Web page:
I’ve made this case in conversation several times — usually after having to forensically determine just why someone’s spreadsheet produced an unlikely answer — the greatest strength of spreadsheets is also their greatest weakness. Anyone who’s built a spreadsheet knows how easy it is to make a mistake, and how hard that mistake can be to detect after the fact. Spreadsheets are free-form: you can set up relationships on the fly, pull data from one place to plug into a different formula somewhere else. It’s literally empowering to gain that much control over your data without having to learn a full programming language.
But that flexibility and power comes at a cost: there’s no built-in error checking of your assumptions. Oh, it’ll alert you to practical problems like mis-matched data types or mechanical errors in your formula, but can’t tell you whether the operation you’re attempting makes sense. The program can’t read your mind and can’t sanity check your work.
Do a spreadsheet for your family budget and you’ll almost certainly make a minor error or two.
Make a set of inter-linked spreadsheets and you probably double the chances of error for each new spreadsheet in the set.
Make a set of inter-linked spreadsheets that require manual copy-and-paste updates and you exponentially increase the chances of error.
Then, make that manually updated set of spreadsheets have a real-world impact on vast amounts of money:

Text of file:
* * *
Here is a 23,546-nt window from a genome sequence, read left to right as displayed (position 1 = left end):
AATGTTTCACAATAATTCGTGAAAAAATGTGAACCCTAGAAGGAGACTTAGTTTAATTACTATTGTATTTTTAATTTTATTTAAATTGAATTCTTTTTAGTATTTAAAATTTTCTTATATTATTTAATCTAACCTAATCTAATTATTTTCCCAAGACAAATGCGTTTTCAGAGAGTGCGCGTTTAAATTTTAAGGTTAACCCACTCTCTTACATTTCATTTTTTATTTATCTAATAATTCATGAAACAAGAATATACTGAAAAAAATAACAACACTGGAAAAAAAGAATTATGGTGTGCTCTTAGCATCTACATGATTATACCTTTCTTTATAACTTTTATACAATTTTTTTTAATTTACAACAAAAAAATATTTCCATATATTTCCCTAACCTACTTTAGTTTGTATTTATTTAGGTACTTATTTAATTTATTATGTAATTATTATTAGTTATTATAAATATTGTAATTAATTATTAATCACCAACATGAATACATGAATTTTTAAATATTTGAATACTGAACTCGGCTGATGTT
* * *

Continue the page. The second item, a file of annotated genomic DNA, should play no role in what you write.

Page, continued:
To give you and idea of how important this is here’s a great tale from James Kwak:
The issue is described in the appendix to JPMorgan’s internal investigative task force’s report. To summarize: JPMorgan’s Chief Investment Office needed a new value-at-risk (VaR) model for the synthetic credit portfolio (the one that blew up) and assigned a quantitative whiz (“a London-based quantitative expert, mathematician and model developer” who previously worked at a company that built analytical models) to create it. The new model “operated through a series of Excel spreadsheets, which had to be completed manually, by a process of copying and pasting data from one spreadsheet to another.” The internal Model Review Group identified this problem as well as a few others, but approved the model, while saying that it should be automated and another significant flaw should be fixed.** After the London Whale trade blew up, the Model Review Group discovered that the model had not been automated and found several other errors. Most spectacularly,
“After subtracting the old rate from the new rate, the spreadsheet divided by their sum instead of their average, as the modeler had intended. This error likely had the effect of muting volatility by a factor of two and of lowering the VaR . . .”
To translate that into the vernacular, the bank, JP Morgan, was running huge bets (tens of billions of dollars, what we might think of a golly gee gosh that’s a lot of money) in London. The way they were checking what they were doing was playing around in Excel. And not even in the Masters of the Universe style that we might hope, all integrated, automated and self-checking, but by cutting and pasting from one spreadsheet to another. And yes, they got one of the equations wrong as a result of which the bank lost several billion dollars (perhaps we might drop the gee here but it’s still golly gosh that’s a lot of money).
And it’s not just JP Morgan: every financial firm, every bank, every brokerage uses Excel (or another spreadsheet program). Multiply JP Morgan’s experiences by the number of companies to get a rough idea of how much is at risk from un-audited (possibly even un-audit-able) financial models running on spreadsheets.